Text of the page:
• Metabolic encephalopathy: Usually caused by illness, organ failure or other reasons, it can be reversed with treatment of the underlying condition.
  • Vegetative state: If a coma does not resolve within a short period of time, a patient may enter a vegetative state. Although they may wake up, their cognitive powers might be compromised.

Glasgow Coma Score

This is a way for doctors to evaluate impaired consciousness. The eyes, verbal responses and physical and mobile reactions are ways to determine a final score. For example, the person’s ability to open their eyes or communicate are valuable tools as are limb movements away from a painful stimulus. 

Diagnostic Tests for Coma

The following are diagnostic tests doctors use on an unresponsive patient:

  • Medical history: A thorough examination of the person’s past medical history, their current prescriptions, whether they had signs of an impending stroke or coma and if it evolved slowly or quickly are evaluated.
  • Physical evaluations: This shows if the person responds to physical touch or is capable of movement. It can include using a sliver of cotton to touch the eyeball to make them blink, touching the back of the person’s throat to see if they gag or shining a light in their eyes to see if their pupils respond.
  • Diagnostic labs: These test for toxic substances or high levels of alcohol or drugs. Electrolytes, a regular blood count, glucose levels or high liver enzymes are also checked.
  • Brain scans: To check for damage to the brain or erratic electrical activity, an MRI, a CT scan or an EEG can be used.
  • Lumbar puncture: This is a test where the doctor withdraws some of the cerebral spinal fluid to test for infections or other problems.

Coma Treatment in the ICU

Doctors will check the following:

  • The person’s blood pressure is carefully monitored.
  • Intracerebral pressure is also monitored to determine if swelling is occurring.
  • Mannitol or hypertonic saline is used when swelling occurs.
  • Glucose is administered if a diabetic shock occurs.
  • Narcan is used if a narcotic overdose is suspected.
  • Alcohol toxicity can be treated with vitamin B1.


If the patient wakes, cognitive function will be checked. Initially, they may appear confused and unable to ambulate. With rehabilitation, this may improve, and if damage occurs, occupational and physical therapy are ways to improve functionality. Minimally conscious states may improve over time with assistance. Even a vegetative state may resolve with time; however, for some, it does not.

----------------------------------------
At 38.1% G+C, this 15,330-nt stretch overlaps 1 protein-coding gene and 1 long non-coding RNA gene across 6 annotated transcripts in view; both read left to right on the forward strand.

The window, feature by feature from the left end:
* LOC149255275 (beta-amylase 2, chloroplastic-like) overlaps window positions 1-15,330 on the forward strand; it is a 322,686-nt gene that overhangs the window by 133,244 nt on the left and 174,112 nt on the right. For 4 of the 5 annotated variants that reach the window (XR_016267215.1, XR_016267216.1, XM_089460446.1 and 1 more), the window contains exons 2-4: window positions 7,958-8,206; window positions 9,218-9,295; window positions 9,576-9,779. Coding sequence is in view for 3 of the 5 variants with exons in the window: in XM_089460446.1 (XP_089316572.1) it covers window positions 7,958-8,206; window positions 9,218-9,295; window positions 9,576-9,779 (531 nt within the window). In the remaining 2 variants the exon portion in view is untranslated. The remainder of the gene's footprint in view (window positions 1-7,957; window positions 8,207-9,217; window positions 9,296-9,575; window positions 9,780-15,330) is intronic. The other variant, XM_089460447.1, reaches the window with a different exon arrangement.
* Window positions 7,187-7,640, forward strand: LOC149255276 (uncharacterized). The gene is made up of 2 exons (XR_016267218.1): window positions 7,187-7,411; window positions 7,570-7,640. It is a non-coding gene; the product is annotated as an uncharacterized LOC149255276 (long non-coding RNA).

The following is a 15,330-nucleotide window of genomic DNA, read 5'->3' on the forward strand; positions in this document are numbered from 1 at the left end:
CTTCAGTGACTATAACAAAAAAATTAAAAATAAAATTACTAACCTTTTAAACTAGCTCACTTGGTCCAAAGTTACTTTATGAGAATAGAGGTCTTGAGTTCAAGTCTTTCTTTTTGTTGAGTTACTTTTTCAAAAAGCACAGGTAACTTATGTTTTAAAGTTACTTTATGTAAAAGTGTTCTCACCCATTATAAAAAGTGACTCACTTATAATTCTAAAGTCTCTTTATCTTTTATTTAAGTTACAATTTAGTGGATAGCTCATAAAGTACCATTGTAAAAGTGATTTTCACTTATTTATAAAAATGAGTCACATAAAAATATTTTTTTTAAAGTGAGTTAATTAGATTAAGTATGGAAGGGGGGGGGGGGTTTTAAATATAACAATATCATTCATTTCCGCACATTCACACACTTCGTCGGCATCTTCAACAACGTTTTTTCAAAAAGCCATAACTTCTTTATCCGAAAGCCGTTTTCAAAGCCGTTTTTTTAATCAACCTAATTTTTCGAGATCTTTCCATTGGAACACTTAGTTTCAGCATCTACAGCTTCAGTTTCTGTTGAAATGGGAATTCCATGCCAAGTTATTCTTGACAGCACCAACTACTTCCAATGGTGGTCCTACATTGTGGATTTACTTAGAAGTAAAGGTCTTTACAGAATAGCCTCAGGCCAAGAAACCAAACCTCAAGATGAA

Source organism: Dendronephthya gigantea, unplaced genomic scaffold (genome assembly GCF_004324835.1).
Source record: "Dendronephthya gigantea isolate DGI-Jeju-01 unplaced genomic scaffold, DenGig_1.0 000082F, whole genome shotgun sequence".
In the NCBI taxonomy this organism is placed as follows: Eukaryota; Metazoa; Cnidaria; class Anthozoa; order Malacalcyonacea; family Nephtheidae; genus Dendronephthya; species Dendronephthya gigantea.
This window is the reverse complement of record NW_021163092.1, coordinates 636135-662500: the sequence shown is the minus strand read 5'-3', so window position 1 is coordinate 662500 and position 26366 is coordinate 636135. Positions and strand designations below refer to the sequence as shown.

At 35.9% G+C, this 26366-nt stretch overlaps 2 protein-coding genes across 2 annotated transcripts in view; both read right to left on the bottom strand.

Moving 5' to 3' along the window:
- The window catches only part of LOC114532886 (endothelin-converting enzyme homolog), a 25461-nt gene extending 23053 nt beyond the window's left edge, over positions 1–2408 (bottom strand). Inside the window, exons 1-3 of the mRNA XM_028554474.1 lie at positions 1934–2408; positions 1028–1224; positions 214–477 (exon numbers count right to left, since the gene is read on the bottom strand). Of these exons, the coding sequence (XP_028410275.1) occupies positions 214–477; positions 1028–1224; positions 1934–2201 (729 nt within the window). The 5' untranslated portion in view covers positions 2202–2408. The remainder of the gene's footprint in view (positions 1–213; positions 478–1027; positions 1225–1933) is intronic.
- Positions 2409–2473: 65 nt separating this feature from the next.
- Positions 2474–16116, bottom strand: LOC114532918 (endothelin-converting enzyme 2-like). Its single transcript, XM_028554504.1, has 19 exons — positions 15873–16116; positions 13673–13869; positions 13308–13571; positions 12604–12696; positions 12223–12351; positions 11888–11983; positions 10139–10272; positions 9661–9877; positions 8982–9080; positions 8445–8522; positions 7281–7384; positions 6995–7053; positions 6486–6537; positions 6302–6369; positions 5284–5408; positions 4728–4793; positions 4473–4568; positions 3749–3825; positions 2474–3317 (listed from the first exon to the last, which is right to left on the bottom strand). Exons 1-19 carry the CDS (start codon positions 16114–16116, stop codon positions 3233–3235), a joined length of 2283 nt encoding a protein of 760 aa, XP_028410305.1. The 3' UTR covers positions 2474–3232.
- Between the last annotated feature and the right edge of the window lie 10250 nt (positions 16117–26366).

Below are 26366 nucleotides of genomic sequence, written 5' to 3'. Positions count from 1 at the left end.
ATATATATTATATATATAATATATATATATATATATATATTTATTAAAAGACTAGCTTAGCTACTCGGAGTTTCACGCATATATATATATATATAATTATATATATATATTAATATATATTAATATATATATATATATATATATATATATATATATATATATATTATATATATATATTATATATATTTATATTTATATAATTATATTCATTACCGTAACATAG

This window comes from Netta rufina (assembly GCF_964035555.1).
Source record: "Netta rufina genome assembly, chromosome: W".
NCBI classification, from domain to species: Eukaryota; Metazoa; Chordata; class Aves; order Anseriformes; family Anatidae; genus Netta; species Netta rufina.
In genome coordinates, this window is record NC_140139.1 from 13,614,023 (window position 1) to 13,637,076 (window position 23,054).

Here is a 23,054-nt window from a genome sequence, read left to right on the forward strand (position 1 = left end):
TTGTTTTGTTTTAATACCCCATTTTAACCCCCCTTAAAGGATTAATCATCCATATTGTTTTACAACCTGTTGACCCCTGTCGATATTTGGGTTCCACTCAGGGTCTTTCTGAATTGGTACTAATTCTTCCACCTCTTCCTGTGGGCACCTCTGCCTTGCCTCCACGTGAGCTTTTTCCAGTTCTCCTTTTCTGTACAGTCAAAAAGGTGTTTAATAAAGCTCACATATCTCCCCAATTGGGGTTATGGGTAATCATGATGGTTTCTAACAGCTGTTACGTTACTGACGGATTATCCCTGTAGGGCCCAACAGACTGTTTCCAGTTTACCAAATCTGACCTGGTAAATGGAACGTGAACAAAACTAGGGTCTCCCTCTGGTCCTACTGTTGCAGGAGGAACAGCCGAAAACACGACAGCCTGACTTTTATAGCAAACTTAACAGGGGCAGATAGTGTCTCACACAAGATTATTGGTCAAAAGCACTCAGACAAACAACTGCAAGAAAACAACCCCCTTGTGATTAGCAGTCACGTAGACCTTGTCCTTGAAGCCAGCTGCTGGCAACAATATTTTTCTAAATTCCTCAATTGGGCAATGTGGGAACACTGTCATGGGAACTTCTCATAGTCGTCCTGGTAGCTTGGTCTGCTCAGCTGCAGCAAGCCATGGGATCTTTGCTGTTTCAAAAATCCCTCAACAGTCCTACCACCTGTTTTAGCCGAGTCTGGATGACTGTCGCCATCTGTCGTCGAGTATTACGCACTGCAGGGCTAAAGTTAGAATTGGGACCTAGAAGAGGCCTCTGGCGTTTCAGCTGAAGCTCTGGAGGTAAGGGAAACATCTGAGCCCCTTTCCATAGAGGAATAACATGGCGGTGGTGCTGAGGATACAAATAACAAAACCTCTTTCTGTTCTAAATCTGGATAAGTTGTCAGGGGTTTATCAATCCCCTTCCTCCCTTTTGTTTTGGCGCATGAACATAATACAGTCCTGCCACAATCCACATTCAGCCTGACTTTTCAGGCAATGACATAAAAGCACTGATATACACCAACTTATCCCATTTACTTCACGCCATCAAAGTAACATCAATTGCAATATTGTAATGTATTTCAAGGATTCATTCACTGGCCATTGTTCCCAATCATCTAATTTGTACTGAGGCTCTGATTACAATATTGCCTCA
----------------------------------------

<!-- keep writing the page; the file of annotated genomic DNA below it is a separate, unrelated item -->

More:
What Visitors Can Do to Help

Generally, visitors must act as if the patient in a coma is conscious and in the room aware of their surroundings when they visit. Many survivors say that they hear what is going on around them and, if positive, this can be supportive. Take the opportunity to stimulate their senses, which can help them recover in the long run. An example might be playing recorded music they liked during the visit.

When visitors arrive, it is good to say who they are before talking to the comatose patient. Use a normal voice to tell the person about your day as you usually would. Telling them how much you care for them and holding their hand is also helpful. They may not be able to see you, but there is evidence that they can hear everything you say. 

Why Legal Options Are Important

If negligence is responsible for the coma, it is easy to see why legal options are important. The level of care during and after a coma can be expensive, and most families cannot pay out of pocket. In addition, household bills continue to mount, and the family should not be required to pay for something another person or entity caused. Finally, a coma results in lost wages, which can take a toll, especially if the injured party helps the family financially.

Contact Wilshire Law Firm after a Car Accident Involved Coma

It takes experience to provide legal advice and evaluate a claim for coma. Our firm’s investigators are dispatched to the accident site to establish liability. They look for proof that a negligent party caused the person’s injury and is liable for costs associated with it. 

The Wilshire Law Firm has more than 50 attorneys to do just that. We’ve won more than $1 billion for clients in the past and are still going strong as we deal with catastrophic injuries. Let us help you. Call us at (800) 501-3011 to schedule a free, no-obligation case review. You can also contact us online if that is more convenient for you. 

More Resources from Wilshire Law Firm